Evidence / Exercise

Healthy in Hartford?


While attending the American College of Sports Medicine (ACSM) meeting in Indiana this week, I’ve been marveling at the recreation-friendly vibe of Indianapolis. Because of resources such as bike rental facilities, recreation trails, pedestrian bridges crossing the White River and mileage markers placed strategically around the city, I’ve been able to walk and run my way around without ever once needing a motorized vehicle. It’s fun, engaging and easy, and it reminds me once again that the most efficacious way to make physical activity part of our lifestyle is to make it an integral aspect of our transportation network.
For example, NYC has been in the news recently for the introduction of the first new public transportation initiative in 75 years: Citi Bike. Citi Bike places over 6000 loaner bicycles in kiosks around Manhattan and Brooklyn with the purpose of providing alternative or complementary public transportation that encourages physical activity and healthy commuting. This level of support for a cycling-based transportation initiative is distinctly European in flavor. Take the city of Eindhoven in the Netherlands: since about 25% of all transportation is conducted by bicycle, which can clash with car transportation, public officials recently completed a 360 degree elevated circuitous bike bridge to alleviate cycling congestion on a major thoroughfare.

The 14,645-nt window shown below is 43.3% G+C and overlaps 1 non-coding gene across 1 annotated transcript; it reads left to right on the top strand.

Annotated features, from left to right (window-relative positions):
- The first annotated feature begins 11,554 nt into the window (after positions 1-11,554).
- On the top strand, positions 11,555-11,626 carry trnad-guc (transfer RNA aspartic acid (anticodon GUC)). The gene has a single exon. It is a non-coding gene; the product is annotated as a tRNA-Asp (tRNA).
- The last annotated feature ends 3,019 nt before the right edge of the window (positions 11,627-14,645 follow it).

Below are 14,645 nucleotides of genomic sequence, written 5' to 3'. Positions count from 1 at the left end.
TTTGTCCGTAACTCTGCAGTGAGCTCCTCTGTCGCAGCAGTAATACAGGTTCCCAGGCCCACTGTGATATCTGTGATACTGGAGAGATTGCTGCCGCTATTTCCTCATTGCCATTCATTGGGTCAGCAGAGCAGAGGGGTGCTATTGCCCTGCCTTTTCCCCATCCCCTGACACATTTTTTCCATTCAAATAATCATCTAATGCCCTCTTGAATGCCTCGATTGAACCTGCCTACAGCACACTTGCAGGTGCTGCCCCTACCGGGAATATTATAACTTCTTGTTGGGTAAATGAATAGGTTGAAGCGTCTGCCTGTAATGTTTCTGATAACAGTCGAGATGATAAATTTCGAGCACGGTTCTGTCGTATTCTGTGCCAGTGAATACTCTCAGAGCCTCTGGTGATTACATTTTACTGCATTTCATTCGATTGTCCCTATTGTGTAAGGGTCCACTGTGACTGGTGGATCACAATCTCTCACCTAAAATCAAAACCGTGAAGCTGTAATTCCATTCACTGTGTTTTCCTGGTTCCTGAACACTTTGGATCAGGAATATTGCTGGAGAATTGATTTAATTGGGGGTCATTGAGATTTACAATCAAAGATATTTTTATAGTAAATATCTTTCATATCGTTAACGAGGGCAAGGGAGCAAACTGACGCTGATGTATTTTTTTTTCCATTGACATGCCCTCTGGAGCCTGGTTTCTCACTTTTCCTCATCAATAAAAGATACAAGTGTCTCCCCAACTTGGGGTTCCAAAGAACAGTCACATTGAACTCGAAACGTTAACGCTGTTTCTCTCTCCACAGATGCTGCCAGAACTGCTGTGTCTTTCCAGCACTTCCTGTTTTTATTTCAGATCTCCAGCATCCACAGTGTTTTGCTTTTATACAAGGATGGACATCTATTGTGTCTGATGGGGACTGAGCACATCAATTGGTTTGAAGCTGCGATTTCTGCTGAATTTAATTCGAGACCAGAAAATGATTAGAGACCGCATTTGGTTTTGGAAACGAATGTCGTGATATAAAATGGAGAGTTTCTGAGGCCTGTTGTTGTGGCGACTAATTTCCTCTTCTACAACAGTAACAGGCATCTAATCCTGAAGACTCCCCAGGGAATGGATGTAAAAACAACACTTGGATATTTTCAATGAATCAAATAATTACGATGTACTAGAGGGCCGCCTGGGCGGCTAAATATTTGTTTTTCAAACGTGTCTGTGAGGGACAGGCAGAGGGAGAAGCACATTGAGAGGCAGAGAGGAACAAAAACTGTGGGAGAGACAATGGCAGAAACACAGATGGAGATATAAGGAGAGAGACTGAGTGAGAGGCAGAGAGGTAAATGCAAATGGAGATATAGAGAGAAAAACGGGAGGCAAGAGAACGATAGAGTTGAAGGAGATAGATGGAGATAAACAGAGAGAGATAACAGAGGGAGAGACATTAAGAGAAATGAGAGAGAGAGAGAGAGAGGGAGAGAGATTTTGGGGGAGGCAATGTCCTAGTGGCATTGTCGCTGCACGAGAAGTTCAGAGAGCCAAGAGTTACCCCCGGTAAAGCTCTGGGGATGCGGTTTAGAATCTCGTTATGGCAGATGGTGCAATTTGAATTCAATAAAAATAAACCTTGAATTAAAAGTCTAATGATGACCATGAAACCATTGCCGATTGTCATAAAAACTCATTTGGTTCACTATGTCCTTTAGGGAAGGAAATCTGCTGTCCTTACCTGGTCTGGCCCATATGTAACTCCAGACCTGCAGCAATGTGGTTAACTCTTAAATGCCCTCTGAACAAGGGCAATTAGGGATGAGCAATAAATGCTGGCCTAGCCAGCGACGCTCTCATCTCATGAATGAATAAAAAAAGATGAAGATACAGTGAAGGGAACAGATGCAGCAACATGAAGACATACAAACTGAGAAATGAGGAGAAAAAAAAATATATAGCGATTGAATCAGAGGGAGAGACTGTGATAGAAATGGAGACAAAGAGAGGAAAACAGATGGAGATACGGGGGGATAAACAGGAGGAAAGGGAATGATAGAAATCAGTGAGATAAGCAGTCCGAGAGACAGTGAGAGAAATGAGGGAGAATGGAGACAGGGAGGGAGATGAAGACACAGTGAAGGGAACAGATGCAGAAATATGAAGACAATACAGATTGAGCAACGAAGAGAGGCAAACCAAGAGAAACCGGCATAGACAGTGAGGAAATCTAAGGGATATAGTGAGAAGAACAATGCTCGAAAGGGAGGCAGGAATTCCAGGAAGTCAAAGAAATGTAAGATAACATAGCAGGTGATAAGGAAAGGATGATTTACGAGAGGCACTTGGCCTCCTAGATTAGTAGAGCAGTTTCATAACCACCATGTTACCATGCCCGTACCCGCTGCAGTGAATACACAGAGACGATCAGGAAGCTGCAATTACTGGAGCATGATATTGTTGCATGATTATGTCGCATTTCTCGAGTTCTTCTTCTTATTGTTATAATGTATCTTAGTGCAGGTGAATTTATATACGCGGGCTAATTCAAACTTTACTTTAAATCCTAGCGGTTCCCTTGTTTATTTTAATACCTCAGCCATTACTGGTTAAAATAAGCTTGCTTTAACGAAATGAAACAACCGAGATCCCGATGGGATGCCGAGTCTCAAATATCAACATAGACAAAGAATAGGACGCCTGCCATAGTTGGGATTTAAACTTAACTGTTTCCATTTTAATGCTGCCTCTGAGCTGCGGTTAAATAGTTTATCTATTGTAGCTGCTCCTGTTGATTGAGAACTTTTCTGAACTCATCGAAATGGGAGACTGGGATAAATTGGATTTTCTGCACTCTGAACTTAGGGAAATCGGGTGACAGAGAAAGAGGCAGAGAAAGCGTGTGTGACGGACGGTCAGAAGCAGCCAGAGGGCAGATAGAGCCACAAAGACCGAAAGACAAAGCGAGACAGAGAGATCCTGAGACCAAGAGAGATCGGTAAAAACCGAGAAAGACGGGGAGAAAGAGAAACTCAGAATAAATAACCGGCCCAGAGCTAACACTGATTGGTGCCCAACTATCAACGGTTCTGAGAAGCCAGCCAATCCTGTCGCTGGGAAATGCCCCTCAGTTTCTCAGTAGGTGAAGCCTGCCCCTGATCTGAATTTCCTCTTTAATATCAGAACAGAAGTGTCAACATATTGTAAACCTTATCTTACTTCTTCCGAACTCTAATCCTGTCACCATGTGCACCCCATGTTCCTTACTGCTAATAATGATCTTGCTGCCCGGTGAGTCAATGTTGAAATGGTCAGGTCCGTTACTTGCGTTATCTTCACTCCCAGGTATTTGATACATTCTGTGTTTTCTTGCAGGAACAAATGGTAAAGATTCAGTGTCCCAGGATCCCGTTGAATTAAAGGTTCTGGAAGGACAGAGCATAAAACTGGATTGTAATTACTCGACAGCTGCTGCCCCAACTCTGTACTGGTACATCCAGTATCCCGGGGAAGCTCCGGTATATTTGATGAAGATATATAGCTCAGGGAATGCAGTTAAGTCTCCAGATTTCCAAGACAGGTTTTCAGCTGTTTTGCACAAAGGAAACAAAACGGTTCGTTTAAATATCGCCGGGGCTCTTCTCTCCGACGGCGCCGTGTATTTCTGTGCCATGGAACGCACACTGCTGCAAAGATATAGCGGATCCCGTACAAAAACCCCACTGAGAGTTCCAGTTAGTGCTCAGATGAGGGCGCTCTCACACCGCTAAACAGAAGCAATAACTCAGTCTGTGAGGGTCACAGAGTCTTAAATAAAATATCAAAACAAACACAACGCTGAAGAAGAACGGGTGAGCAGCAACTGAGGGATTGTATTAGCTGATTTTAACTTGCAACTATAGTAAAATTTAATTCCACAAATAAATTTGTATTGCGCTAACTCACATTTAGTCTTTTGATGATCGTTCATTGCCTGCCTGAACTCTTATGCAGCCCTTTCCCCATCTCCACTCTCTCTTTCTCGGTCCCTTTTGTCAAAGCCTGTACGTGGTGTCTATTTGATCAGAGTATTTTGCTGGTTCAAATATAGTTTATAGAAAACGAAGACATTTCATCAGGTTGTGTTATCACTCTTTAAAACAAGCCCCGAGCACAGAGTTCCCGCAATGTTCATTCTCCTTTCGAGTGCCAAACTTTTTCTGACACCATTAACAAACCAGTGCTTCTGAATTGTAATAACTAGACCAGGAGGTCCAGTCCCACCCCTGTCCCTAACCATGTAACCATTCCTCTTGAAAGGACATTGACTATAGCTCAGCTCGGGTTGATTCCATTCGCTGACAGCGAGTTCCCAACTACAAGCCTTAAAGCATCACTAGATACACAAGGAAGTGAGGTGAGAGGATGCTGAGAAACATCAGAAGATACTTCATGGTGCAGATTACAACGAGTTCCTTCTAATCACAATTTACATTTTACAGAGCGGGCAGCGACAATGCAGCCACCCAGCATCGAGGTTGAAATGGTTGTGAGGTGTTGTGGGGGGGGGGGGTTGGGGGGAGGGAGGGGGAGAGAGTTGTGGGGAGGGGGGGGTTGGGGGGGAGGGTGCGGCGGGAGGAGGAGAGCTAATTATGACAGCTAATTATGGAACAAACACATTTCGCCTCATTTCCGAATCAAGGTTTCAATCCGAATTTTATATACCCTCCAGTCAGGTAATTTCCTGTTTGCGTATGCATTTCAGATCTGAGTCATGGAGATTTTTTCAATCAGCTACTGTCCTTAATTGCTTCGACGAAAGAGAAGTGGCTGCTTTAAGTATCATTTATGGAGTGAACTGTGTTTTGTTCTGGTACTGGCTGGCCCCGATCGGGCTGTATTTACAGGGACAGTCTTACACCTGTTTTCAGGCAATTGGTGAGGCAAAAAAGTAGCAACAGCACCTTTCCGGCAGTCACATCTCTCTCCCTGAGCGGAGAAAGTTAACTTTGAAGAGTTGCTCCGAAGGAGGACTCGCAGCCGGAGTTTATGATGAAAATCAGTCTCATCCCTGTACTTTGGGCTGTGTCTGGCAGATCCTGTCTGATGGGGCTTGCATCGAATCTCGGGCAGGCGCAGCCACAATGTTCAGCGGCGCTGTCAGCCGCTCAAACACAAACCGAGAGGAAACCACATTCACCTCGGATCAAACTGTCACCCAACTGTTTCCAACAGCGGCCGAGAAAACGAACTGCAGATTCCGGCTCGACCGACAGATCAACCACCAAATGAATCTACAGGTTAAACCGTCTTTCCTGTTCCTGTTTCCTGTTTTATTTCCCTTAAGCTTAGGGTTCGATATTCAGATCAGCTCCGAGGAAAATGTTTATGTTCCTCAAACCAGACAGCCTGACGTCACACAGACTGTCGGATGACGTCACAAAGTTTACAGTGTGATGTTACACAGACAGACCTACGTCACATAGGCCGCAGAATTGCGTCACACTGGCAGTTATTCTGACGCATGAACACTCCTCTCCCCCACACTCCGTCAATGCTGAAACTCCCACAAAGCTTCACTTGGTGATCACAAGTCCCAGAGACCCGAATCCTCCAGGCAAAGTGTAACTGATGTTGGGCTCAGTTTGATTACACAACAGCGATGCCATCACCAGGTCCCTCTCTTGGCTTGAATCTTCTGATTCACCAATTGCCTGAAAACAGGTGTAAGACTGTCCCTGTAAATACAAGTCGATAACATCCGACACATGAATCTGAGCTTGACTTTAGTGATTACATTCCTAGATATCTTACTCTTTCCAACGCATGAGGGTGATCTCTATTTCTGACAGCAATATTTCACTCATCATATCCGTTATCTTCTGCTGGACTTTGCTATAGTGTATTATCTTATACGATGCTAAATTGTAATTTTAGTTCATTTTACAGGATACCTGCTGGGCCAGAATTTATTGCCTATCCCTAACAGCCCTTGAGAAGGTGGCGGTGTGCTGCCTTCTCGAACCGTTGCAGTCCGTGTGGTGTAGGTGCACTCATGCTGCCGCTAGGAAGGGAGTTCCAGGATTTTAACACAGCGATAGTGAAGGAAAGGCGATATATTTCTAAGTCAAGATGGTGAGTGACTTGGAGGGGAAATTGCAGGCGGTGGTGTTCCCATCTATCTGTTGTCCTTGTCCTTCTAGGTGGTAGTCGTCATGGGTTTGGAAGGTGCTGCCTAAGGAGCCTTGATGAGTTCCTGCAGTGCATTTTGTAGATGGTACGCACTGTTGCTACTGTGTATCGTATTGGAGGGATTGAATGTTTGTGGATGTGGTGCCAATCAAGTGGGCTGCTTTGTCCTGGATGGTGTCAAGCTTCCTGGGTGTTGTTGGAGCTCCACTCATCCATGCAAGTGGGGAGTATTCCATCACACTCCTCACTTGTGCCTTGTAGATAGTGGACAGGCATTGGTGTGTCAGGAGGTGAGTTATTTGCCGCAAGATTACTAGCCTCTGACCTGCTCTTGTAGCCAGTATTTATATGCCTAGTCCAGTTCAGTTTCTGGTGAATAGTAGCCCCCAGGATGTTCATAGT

Consequently, I admit to casting a critical eye at the recreation and physical activity support in Hartford, which is why this report released today at the ACSM conference took me by surprise. Hartford ranked as the 9th fittest and healthiest city on the annual American Fitness Index, a rating based on health and environmental factors such as smoking, exercise, obesity rates, chronic health problems, access to health care, availability of parks, recreational facilities, walking trails and farmers’ markets. Indianapolis? It was 45th on the same ranking!
Although I live in the West End of Hartford, which by urban design facilitates a more physically active lifestyle, Hartford has never struck me as a region where alternative transportation and health-promoting environments and behaviors are vigorously supported. Or, perhaps they are, and it simply takes an outsider’s perspective to make one appreciate our inherent regional fitness.


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